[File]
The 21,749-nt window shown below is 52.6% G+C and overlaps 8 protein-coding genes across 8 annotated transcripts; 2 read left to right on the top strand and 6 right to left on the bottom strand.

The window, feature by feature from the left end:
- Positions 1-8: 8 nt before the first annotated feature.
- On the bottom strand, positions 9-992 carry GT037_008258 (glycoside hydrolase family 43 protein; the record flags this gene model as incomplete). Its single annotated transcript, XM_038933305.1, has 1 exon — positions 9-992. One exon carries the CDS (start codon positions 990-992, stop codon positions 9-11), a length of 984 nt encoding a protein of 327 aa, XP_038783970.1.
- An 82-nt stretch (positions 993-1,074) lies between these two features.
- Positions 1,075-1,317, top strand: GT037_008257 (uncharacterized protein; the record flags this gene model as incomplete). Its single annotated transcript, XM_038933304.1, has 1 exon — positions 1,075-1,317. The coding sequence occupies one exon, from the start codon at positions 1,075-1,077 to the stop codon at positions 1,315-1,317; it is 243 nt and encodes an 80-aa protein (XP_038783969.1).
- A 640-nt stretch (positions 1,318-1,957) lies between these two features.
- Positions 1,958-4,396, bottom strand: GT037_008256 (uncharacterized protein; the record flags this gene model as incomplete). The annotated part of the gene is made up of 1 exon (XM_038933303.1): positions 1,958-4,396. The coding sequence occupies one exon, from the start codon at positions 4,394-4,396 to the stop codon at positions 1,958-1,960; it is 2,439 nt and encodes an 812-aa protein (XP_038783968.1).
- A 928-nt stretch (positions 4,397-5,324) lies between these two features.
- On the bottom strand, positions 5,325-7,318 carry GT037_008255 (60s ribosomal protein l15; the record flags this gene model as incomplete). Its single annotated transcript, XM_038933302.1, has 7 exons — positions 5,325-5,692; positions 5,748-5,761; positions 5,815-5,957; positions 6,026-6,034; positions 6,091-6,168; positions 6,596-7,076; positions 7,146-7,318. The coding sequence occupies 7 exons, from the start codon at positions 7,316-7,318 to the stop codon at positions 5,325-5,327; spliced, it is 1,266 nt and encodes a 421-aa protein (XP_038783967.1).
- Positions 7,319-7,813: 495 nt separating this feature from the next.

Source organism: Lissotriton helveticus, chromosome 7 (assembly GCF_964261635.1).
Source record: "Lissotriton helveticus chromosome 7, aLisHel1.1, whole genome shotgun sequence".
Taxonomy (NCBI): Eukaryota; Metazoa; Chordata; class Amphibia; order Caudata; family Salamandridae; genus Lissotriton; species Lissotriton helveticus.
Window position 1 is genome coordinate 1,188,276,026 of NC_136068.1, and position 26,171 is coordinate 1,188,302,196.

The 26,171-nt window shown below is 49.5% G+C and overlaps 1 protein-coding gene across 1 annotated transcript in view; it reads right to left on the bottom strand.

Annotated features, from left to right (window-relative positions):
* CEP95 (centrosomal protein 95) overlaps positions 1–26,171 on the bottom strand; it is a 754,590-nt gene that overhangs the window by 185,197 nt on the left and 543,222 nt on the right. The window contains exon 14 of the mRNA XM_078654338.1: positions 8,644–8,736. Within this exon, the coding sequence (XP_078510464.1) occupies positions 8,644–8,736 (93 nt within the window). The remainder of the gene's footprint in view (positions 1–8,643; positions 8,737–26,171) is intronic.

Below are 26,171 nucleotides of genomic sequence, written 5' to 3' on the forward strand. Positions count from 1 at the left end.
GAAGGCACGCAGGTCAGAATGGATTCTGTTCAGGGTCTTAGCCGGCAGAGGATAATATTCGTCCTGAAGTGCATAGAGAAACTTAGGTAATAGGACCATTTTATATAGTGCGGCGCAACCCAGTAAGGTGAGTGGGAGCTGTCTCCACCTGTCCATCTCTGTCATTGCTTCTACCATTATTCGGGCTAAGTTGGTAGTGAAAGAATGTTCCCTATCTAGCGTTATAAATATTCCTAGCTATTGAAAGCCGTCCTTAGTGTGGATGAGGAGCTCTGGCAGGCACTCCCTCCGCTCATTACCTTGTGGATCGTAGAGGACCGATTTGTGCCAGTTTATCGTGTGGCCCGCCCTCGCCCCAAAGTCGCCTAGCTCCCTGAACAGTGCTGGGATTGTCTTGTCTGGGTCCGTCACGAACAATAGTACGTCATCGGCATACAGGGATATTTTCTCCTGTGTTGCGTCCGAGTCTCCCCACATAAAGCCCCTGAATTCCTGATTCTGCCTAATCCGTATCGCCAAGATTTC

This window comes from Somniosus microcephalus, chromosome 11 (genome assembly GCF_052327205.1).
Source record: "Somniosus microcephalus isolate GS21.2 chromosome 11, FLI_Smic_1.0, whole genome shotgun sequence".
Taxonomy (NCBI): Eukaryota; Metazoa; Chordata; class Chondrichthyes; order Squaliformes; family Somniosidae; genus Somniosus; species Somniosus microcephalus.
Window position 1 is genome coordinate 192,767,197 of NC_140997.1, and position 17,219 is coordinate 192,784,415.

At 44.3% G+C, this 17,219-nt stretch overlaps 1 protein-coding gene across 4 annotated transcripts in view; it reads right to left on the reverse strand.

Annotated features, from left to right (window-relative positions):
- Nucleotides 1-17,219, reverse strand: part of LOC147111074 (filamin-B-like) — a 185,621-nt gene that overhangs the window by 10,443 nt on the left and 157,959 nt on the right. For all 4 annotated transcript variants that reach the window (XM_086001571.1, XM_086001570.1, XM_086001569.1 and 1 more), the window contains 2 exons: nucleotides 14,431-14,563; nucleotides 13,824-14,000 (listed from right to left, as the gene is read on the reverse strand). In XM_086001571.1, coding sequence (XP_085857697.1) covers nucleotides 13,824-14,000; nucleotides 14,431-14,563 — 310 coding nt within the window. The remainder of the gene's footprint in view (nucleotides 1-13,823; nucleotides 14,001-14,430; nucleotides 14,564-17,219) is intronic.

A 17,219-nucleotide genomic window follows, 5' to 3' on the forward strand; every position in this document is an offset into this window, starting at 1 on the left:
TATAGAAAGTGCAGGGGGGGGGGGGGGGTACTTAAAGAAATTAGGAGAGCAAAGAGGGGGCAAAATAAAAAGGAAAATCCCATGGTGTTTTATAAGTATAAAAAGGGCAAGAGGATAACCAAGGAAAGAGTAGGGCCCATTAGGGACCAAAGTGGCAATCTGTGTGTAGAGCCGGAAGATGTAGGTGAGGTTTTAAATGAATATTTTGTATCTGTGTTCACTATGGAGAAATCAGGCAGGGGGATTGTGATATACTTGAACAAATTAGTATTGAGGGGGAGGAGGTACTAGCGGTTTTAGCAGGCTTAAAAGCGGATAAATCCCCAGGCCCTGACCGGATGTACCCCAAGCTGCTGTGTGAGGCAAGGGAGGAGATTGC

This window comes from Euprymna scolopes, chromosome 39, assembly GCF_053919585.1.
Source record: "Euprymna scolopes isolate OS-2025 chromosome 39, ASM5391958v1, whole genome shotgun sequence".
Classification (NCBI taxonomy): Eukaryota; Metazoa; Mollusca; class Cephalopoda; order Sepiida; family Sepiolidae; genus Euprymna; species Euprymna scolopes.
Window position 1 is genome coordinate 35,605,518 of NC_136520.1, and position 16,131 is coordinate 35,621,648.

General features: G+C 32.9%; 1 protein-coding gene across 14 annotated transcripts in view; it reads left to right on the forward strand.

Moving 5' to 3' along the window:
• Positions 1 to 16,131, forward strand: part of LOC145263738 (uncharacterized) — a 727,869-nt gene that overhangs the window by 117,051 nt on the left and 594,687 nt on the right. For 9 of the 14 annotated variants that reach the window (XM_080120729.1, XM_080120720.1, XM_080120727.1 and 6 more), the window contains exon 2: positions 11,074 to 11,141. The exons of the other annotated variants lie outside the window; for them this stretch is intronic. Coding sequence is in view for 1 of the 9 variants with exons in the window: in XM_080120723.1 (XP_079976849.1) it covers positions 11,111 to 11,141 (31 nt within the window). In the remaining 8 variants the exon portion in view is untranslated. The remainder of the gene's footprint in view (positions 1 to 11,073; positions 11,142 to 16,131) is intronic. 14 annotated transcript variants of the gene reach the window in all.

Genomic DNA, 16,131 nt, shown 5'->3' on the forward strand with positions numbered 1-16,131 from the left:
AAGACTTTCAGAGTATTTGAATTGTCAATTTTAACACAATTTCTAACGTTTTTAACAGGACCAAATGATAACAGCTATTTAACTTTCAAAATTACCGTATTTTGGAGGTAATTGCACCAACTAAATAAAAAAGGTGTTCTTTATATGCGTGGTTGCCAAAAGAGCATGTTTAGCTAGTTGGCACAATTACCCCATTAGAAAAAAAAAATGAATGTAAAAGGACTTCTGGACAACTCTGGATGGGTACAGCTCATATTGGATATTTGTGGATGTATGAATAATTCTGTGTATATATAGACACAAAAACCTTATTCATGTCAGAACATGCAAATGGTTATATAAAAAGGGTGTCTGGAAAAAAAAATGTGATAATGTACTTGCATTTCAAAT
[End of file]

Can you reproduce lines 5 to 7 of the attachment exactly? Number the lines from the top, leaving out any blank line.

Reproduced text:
- An 82-nt stretch (positions 993-1,074) lies between these two features.
- Positions 1,075-1,317, top strand: GT037_008257 (uncharacterized protein; the record flags this gene model as incomplete). Its single annotated transcript, XM_038933304.1, has 1 exon — positions 1,075-1,317. The coding sequence occupies one exon, from the start codon at positions 1,075-1,077 to the stop codon at positions 1,315-1,317; it is 243 nt and encodes an 80-aa protein (XP_038783969.1).
- A 640-nt stretch (positions 1,318-1,957) lies between these two features.